Trailer Dolly Brake Control - Fiberglass RV


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Old 03-28-2012, 07:45 PM   #1
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Trailer Dolly Brake Control

I have added some hardware to my trailer dolly. Before I actually connect it to my trailer, I would appreciate some input.

The operation of the unit is as follows. The trailer is mounted to the ball on the dolly, the trailer is plugged into the dolly. The selector switch, which should be in the off position to start, is turned to the desired power source. This would be either the trailer battery itself, or a break away battery on the dolly. This should energize the brakes. The green light on the push button lights, indicating that the trailer breaks are on. If the light is dim, then the selected battery is low on charge. When the button is pushed, the circuit to the brakes is broken. The button light goes off and the trailer brakes release. Now the trailer can be moved. If the operator falls, or whatever, then the button is released and the brakes are activated. Basically a dead man switch for the trailer brakes.

The part that I am conserned with is the trailer plug. In the drawing, the plug is shown from the terminal side, so the actual plug that the trailer would plug into is reversed. I am using the ground connection on the trailer connector to complete the circuit for the dolly battery, but I am assuming that the negative of the battery on the trailer would also connect to it. This means that there is no obvious negative return when the trailer battery is used.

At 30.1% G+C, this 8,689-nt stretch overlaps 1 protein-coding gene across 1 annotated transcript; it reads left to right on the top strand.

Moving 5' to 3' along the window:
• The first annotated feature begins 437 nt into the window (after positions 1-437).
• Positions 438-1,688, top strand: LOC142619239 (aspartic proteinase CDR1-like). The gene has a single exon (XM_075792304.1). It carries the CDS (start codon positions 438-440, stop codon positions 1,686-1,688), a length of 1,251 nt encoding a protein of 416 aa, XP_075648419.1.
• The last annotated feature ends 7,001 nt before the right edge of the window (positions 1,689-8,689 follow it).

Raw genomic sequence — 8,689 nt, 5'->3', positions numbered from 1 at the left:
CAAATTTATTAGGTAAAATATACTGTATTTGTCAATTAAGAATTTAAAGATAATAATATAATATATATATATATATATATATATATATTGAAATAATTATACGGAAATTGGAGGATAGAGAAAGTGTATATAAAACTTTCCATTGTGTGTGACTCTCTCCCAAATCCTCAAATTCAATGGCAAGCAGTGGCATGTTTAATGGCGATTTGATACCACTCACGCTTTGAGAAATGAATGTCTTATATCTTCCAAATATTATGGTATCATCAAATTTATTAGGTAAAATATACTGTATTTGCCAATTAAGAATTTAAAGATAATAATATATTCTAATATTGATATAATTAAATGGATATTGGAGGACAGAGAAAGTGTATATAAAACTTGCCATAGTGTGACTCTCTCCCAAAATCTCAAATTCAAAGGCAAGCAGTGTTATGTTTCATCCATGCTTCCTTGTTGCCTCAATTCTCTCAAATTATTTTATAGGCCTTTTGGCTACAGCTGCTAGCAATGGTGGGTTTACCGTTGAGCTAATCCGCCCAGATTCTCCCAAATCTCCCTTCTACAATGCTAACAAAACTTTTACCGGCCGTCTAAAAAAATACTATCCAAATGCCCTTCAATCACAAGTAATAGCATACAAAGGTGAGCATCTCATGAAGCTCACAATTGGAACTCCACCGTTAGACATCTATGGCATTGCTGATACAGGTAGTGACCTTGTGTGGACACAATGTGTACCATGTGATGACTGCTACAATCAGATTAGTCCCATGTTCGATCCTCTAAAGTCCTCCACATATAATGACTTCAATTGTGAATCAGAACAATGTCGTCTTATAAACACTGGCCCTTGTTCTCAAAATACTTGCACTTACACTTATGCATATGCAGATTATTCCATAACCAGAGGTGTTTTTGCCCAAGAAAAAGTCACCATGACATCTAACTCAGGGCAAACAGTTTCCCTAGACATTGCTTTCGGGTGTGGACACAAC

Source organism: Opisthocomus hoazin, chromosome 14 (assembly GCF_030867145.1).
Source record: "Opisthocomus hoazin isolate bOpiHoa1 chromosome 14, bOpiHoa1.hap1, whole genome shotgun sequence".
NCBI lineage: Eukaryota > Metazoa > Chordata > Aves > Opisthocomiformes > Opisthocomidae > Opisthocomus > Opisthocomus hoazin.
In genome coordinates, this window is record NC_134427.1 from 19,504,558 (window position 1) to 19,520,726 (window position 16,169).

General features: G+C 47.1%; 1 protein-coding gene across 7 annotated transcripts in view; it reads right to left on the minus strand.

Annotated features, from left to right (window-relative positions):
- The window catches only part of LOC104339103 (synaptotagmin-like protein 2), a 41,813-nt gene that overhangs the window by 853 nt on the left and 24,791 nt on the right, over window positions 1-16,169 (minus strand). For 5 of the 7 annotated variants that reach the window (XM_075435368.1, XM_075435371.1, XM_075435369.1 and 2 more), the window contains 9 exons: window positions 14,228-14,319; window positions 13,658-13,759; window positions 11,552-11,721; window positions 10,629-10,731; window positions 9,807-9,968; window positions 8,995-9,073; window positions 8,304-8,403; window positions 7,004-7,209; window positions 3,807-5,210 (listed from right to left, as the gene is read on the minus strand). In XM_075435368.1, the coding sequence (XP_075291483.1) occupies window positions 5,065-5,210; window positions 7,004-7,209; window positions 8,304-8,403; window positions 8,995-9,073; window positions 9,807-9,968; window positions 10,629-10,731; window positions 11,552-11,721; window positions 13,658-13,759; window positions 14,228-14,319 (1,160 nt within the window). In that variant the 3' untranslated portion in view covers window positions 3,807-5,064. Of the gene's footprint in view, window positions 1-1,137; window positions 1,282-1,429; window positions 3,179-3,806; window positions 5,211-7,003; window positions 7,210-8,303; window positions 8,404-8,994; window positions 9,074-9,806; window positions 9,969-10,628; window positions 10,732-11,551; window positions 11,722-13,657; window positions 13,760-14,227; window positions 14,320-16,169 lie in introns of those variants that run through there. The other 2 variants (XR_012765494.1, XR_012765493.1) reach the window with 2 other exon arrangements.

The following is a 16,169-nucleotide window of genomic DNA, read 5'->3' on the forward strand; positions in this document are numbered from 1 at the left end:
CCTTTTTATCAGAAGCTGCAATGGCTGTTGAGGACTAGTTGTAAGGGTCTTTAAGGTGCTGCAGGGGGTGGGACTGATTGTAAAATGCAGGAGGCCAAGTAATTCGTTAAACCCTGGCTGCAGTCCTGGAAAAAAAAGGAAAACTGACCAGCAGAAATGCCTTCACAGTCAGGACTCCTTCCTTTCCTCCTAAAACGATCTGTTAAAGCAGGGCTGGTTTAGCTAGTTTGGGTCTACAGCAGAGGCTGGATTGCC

If anyone can see a problem with the design, I would really like to know. I don't have much experience with the trailer connection, and my assumptions may be wrong.
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File Type: pdf Trailer Dolly Brake Control.PDF (7.5 KB, 67 views)
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Old 03-28-2012, 10:46 PM   #2
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Pictures

Here are some pictures of the dolly
Attached Thumbnails
Trailer Dolly Brakes - Before.jpg   Trailer Dolly Brakes - Control Wiring.jpg  

Trailer Dolly Brakes - Control Wiring 2.jpg   Trailer Dolly Brakes - Control Wiring 3.jpg  

Trailer Dolly Brakes - Plug and Battery.jpg   Trailer Dolly Brakes - Sequence - Off.jpg  

Trailer Dolly Brakes - Sequence - On.jpg   Trailer Dolly Brakes - Sequence - Lets Go.jpg  

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Old 03-28-2012, 11:08 PM   #3
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Quote:
Originally Posted by David Tilston View Post
If anyone can see a problem with the design, I would really like to know. I don't have much experience with the trailer connection, and my assumptions may be wrong.
Some of us have built similar boxes only using the pigtail that normally plugs into the tow vehicle, as in this thread:
Emergency flasher

When I built mine, I only had to wire the positive side of a circuit from the "Charge Line pin" of the receptacle through a switch to the pin for the circuit I wanted to activate. The negative side took care of itself inside the trailer.

I would prefer to use a rheostat for the brake circuit instead of a switch, for smoother operation. But I like your fail-safe circuit adaptation.
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Old 03-28-2012, 11:34 PM   #4
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Originally Posted by Frederick L. Simson View Post
I would prefer to use a rheostat for the brake circuit instead of a switch, for smoother operation. But I like your fail-safe circuit adaptation.
I am still considering a large resister, (high wattage) and/or possibly a coil in line with the brakes to limit the current/voltage. I also need a fuse on the dolly battery and the trailer power supply. I was thinking 20A.
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Old 03-29-2012, 06:18 AM   #5